Wednesday, July 22, 2009

Hawai'i's other whales, the beaked variety

Most folks who think of whales and Hawai'i imagine that the seasonal humpbacks are the whole story.

But although the humpbacks are the most visible, with their dramatic flipper and tail flaps, and athletic leaps, they are hardly alone out there in the cetacean crowd.

(Image: An adult Cuvier's beaked whale. Credit: Robin Baird, Cascadia Research Collective.)

And while humpbacks are seasonal, other whales are full-time residents.

The beaked whales, for example, are smaller, but faithful residents, cruising the Islands' waters year-round.

Robin Baird's Cascadia Research Collective has been conducting research for a number of years on the beaked whales, notably Cuvier's and Blainville's beaked whales. The three whales they've seen the most are Cuvier's beaked whale (Ziphius cavirostris), Blainville's beaked whale (Mesoplodon densirostris) and Longman's beaked whale (Indopacetus pacificus).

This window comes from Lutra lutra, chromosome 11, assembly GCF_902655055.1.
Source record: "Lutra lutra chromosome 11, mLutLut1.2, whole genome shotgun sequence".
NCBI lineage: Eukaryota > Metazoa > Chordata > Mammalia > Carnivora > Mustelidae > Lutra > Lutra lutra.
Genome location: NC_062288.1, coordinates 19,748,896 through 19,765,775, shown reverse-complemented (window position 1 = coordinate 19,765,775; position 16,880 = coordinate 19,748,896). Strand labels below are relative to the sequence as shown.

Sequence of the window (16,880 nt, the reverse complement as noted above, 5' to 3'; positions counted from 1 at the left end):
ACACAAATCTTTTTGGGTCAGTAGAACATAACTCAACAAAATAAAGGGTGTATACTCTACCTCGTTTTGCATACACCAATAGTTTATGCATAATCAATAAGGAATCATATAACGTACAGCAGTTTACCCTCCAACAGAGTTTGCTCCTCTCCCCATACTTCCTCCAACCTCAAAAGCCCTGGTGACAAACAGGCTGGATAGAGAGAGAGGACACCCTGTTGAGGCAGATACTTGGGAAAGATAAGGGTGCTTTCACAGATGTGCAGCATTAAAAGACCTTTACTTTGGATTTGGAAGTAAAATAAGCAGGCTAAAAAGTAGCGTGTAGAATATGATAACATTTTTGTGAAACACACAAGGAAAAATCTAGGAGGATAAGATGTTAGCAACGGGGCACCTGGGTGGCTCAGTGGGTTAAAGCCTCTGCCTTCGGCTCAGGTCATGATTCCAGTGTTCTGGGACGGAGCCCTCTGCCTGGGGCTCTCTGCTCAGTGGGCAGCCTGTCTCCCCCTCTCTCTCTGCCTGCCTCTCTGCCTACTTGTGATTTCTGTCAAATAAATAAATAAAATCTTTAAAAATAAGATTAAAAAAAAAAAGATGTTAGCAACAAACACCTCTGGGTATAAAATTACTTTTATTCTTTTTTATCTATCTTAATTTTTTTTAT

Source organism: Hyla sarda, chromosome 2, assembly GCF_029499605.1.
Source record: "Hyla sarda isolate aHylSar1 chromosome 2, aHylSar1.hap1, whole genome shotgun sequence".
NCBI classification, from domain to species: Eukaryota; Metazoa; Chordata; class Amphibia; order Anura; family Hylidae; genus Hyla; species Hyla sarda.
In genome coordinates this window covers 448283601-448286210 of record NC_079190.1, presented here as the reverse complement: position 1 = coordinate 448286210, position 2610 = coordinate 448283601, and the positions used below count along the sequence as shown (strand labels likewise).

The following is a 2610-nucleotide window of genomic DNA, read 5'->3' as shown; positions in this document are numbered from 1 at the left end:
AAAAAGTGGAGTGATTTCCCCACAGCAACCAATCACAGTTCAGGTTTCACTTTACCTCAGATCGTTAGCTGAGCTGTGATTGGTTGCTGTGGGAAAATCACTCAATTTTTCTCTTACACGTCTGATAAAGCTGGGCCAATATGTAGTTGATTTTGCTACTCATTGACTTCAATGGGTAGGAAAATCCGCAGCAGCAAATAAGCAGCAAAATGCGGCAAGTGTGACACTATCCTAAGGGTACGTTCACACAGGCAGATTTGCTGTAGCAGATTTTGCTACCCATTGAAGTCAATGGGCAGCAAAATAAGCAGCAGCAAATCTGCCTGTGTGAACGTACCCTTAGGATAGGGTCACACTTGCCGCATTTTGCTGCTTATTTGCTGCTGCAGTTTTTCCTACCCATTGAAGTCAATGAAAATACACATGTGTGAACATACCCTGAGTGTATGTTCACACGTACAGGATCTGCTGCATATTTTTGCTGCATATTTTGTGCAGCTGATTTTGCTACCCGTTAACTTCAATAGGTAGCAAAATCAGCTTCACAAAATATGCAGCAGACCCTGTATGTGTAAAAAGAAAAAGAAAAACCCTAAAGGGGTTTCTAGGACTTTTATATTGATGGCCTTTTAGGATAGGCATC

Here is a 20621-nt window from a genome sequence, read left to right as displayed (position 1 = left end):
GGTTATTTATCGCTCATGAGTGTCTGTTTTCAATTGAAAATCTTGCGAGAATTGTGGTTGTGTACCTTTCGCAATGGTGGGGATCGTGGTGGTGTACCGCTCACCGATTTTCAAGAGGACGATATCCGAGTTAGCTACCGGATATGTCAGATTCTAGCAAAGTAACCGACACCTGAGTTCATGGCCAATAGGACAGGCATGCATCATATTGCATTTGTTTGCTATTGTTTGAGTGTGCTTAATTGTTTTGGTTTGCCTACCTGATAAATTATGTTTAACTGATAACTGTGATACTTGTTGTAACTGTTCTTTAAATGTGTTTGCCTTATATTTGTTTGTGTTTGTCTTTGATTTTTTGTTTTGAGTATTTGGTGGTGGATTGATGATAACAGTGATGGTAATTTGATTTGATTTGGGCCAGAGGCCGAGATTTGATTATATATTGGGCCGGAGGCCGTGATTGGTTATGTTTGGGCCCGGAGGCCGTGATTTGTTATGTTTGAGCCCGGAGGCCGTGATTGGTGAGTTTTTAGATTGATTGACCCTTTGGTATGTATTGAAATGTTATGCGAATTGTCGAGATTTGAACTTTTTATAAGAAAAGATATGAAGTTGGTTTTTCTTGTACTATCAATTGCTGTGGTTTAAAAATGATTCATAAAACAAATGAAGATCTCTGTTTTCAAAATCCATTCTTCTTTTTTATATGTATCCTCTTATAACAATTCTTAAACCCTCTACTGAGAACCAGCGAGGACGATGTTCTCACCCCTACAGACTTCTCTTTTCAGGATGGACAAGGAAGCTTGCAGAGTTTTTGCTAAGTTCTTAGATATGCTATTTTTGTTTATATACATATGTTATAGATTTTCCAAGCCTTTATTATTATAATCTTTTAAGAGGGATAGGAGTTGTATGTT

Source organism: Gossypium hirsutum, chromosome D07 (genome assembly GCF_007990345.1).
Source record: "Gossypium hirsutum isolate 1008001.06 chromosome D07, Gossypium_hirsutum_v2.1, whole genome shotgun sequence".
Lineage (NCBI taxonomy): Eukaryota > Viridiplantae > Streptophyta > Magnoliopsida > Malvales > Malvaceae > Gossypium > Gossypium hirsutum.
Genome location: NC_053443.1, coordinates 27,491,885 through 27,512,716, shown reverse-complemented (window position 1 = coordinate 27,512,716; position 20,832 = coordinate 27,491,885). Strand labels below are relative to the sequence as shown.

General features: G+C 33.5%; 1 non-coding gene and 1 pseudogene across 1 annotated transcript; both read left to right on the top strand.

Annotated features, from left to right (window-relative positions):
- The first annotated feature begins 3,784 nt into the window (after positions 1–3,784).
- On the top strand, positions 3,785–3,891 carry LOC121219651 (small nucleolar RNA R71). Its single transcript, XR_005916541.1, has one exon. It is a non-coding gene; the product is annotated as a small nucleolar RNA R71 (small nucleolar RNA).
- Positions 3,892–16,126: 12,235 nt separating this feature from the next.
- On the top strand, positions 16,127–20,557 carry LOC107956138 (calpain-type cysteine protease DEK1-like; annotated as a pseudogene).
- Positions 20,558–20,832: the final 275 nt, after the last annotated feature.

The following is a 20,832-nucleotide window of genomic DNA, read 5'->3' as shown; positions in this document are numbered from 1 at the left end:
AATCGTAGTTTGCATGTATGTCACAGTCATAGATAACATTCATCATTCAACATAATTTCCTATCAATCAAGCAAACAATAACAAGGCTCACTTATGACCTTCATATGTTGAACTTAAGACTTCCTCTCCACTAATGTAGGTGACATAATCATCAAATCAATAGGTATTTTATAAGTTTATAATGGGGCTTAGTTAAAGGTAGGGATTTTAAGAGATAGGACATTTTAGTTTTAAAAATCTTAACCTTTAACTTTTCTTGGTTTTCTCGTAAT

Twenty-one of the 86 recognized species of cetaceans are beaked whales.

For those interested in being able to recognize these whales, and to learn about their behavior, and their responses to Navy sonar deployment, Baird has established a website with photographs and links to many of the group's research papers.

For more information, including crittercam video, see another Cascadia page .

© Jan TenBruggencate 2009

1 comment:

Keahi Pelayo said...

Who new! I find your blog very educational, keep it up.